Readying potatoes for planting by ‘chitting’ them out is a wise move, one that will speed things up once they have been planted. It is the process of encouraging the potatoes you are going to plant to produce shoots before they are planted. In the spring when you buy potatoes for eating or you have some left over in a sack you might notice the shoots beginning to appear from January onwards. The idea is to encourage this by placing your seed potatoes in a cool, dry, frost-free, light-filled space, sitting upright in an egg box or seed tray so that this can happen quicker. Its important to put them the right way up and you can tell this because on the bottom of each potato is a small indentation where the tuber was joined to the plant when it was growing. This needs to be facing down. Also on the tuber are found ‘eyes’. These are also indentations shaped like a new moon. These must be pointing upwards and it is from these that the new shoots will emerge. By the time you come to plant in March or April the tuber will have several well-formed clusters of shoots. Another way to be sure of the right way up is to notice that the bottom of the potato has a small dimple with some shrivelled fibres where it was once attached to it’s mother plant. This dimple should be facing downwards at planting.

Manuring and planting

Once you have decided on the size of your bed you can get fertilising. The old fashioned way was to dig the manure or compost under the topsoil so that the potato roots travelled downwards for their feed. Nowadays it has become acceptable to lay the compost or manure on the surface of the soil because we are feeding the soil not the plant and therefore it matters less where precisely you put the fertility.

In the garden each potato plant needs a foot or 30cm square of space, i.e. rows should be 30cm apart and there should also be the same between plants. Potatoes need this amount of room not least because you are going to ‘ridge them up’ once they have started producing leaf.

In containers you can grow them slightly closer together, a 20cm spacing is ok, and it won’t be possible to ridge them up and his won’t matter as long as there is a good depth of soil in the container for them to root into which is the purpose of ridging up.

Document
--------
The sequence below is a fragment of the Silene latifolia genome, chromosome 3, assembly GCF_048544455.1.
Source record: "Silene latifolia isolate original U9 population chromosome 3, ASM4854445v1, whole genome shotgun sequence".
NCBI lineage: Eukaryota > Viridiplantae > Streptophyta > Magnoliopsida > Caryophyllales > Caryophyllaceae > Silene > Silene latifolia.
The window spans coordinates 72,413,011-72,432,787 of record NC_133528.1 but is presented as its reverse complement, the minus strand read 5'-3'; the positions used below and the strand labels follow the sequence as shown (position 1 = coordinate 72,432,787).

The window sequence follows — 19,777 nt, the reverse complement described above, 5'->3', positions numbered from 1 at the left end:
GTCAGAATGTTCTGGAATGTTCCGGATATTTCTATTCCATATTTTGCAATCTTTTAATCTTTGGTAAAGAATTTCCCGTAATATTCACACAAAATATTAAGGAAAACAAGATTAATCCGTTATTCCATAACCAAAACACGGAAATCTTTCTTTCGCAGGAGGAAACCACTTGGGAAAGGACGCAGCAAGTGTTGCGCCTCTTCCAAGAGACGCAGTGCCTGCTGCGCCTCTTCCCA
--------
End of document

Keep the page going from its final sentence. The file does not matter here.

My favoured way of planting in the garden is to use a trowel to dig out a planting hole about 15cm deep. Put the potato in with the shoots facing upward, return the soil to the hole and firm it in with your knuckles or your foot without stamping.

Ridging up

The idea behind ridging is that it gives the potatoes space to grow into. It also happens to be a good means of controlling weeds and can act as a protectant against frost. Once the foliage is very visible above the soil surface you rake the soil up against the foliage so it is almost covering it. It wont matter if you bury the leaves as the progress of the growth of the spud is unstoppable.

You can carry this out twice or even three times as the plants grow and the foliage expands. The only exceptions are the salad potatoes such as Pink Fir Apple, Ratte and Belle de Fontenay (there are plenty more salad types, these three are my favourites), theses are supposed to grow on the flat – no ridging please.

Harvesting

So when are the spuds going to be ready? I always plant my earlies on or around the 15th March. It is my mother’s birthday and the day of Ceasar’s demise. The Ides of March. I give them around 85-90 days to mature. I get so excited by the thought of the first new potatoes I very often end up digging them too early when they are still pebbles.

For all the bad press potatoes get these days for their high carbohydrate content and all the clichés around chips and fries, the reality is they are extremely good for you being, amongst other things, very high in Vitamin C.